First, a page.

Middlebury

 

Stephen Trombulak

Prof. of Environmental & Biosphere Studies

Email: 
Phone: work802.443.5439
Office Hours: Spring 2013: Monday through Friday by appointment
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I am a conservation biologist and landscape ecologist, with particular interests in (a) the field biology of mammals, birds, and beetles, (b) the use of geographic information systems (GIS) to develop science-based conservation planning tools, and (c) natural history education.

I teach in both the Biology Department and the Program in Environmental Studies, where my primary teaching focus is on environmental science, vertebrate natural history, and conservation biology. My emphasis in the classroom is on hand-on engagement with real techniques and skills used by professionals in the discipline, whether it is mist-netting birds, trapping small mammals, or developing computer models to assess the population viability of an endangered species.

I currently run two primary research programs—one on forest-dwelling beetles and one on landscape-level wildlife connectivity in the Northern Appalachians—but I regularly direct student independent study and thesis research on a wide range of topics. My philosophy is that if it interests you and I can provide professional advice, I’m happy to help you work on it. Recent projects carried out by undergraduates in my lab include studies of population genetics in sea lamprey, secondary stress responses in thresher sharks, and the relationship between landscape transformation and species endangerment.

 

Courses

Courses offered in the past four years.
indicates offered in the current term
indicates offered in the upcoming term[s]

BIOL 0202 - Comparative Vertebrate Biology      

Comparative Vertebrate Biology
This course will explore the evolution of the vertebrate classes and the adaptations that allow them to live in almost every habitat on Earth. We will study the phylogeny, anatomy, physiology, and ecology of the major extinct and extant taxa of vertebrates and discuss how each group solves the problems of finding food, finding mates, and avoiding predators. Laboratory exercises will focus on the comparative anatomy of a cartilaginous fish (the dogfish shark) and a mammal (the cat). Students will learn to identify the anatomical structures of the vertebrate body and observe the evolutionary homologies. Occasional field trips will introduce the local vertebrate fauna in their natural habitat. (BIOL 0140 or BIOL 0145) 3 hrs. lect./3 hrs. lab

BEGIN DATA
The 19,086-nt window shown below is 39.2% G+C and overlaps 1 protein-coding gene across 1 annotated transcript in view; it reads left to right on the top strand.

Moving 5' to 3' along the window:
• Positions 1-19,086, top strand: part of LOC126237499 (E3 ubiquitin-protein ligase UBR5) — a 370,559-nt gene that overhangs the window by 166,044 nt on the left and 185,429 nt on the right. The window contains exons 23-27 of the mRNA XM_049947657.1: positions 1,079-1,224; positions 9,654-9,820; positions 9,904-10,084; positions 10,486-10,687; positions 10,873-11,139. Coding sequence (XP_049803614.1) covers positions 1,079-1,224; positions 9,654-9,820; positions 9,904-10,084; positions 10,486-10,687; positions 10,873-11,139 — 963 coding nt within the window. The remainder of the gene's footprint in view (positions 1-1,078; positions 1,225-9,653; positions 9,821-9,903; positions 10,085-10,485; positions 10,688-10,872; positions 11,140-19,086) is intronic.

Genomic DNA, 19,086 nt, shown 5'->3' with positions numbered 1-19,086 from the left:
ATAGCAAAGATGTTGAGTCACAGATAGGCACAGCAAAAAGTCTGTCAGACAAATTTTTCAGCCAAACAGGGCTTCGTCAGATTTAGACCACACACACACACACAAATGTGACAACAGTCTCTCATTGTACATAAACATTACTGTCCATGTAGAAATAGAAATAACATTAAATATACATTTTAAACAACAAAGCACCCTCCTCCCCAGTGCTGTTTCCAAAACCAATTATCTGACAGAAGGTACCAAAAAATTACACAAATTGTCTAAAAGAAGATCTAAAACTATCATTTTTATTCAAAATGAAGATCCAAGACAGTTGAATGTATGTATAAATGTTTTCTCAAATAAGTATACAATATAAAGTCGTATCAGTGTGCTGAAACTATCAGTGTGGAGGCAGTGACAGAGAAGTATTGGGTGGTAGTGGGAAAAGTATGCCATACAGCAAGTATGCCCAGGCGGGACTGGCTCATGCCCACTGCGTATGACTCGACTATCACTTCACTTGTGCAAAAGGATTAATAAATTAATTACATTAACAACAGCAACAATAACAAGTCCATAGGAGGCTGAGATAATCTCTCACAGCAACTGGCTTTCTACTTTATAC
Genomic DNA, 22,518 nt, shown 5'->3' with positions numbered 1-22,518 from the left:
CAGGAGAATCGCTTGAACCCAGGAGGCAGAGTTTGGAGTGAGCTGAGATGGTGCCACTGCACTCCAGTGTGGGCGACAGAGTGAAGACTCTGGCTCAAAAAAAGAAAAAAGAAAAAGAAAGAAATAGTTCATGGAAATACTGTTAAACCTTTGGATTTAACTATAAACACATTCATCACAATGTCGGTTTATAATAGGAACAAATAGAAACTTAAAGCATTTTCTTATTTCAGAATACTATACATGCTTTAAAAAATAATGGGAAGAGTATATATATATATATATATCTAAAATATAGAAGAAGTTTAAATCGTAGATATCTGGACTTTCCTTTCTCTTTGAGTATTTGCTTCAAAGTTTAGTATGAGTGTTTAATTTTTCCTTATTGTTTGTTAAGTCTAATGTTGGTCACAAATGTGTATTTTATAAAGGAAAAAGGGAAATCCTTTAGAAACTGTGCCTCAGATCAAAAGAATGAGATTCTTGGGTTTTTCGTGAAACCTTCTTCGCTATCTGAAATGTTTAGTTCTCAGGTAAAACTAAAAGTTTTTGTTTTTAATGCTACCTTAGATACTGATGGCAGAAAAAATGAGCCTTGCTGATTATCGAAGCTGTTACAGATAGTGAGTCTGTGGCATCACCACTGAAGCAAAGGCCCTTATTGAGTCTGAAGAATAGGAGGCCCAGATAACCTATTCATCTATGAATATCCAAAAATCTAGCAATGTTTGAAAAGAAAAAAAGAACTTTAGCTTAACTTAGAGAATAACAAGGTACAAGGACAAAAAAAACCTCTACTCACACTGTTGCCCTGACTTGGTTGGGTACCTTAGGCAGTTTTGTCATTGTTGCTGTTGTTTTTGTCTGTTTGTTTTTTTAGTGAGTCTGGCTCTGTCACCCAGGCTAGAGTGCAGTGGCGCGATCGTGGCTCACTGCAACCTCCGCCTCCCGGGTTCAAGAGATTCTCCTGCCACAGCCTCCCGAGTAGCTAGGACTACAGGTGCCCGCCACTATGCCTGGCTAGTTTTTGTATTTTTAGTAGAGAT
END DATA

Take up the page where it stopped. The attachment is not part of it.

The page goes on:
SCI

Spring 2011

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BIOL 0302 - Vertebrate Natural History      

Vertebrate Natural History
This course deals with the natural history of vertebrates in the context of the forests, fields, wetlands, and rivers of western Vermont. We will explore in depth the taxonomy of the local vertebrate fauna; techniques for capturing and handling live animals, particularly birds, mammals, and fish; and address experimentally specific questions about the distribution and abundance of vertebrates in a range of natural plant communities. Topics considered will include conservation biology, population and community ecology, and behavior. Field work will involve several early morning and weekend trips. (BIOL 0140) 6+ hrs. lab/field.

SCI

Fall 2010, Fall 2012, Fall 2013, Fall 2014

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BIOL 0392 - Conservation Biology      

Conservation Biology
This course will focus on advanced topics in applied ecology and population genetics as they relate to the protection and restoration of biological integrity in the natural world. Emphasis will be placed on in-depth exploration of current issues, such as the design of nature reserves, genetic and demographic factors associated with population decline, metapopulation analysis, connectivity, and large-scale ecological processes. This course will involve reading from the primary literature, discussion, computer modeling, and writing assignments, and will build upon the information presented in the prerequisite courses. (BIOL 0140)

SCI

Spring 2010, Winter 2011, Spring 2013, Spring 2014

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BIOL 0500 - Independent Study      

Independent Study
In this course students complete individual projects involving laboratory and/or field research or extensive library study on a topic chosen by the student and a faculty advisor. Prior to registering for BIOL 0500, a student must have discussed and agreed upon a project topic with a member of the Biology Department faculty. Additional requirements include participation in weekly meetings with disciplinary sub-groups and attending all Biology Department seminars. This course is not open to seniors; seniors should enroll in BIOL 0700, Senior Independent Study. (Approval required) 3 hrs. disc.

Spring 2010, Fall 2010, Winter 2011, Spring 2011, Fall 2011, Winter 2012, Spring 2012, Fall 2012, Winter 2013, Spring 2013, Fall 2013, Winter 2014, Spring 2014, Fall 2014, Spring 2015

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BIOL 0700 - Senior Independent Study      

Senior Independent Study
In this course students complete individual projects involving laboratory and/or field research or extensive library study on a topic chosen by the student and a faculty advisor. Prior to registering for BIOL 0700, a student must have discussed and agreed upon a project topic with a member of the Biology Department faculty. Additional requirements include participation in weekly meetings with disciplinary sub-groups and attending all Biology Department seminars. (Approval required; open only to seniors) 3 hrs. disc.

Spring 2010, Fall 2010, Winter 2011, Spring 2011, Fall 2011, Winter 2012, Spring 2012, Fall 2012, Winter 2013, Spring 2013, Fall 2013, Winter 2014, Spring 2014, Fall 2014, Spring 2015

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BIOL 0701 - Senior Thesis      

Senior Thesis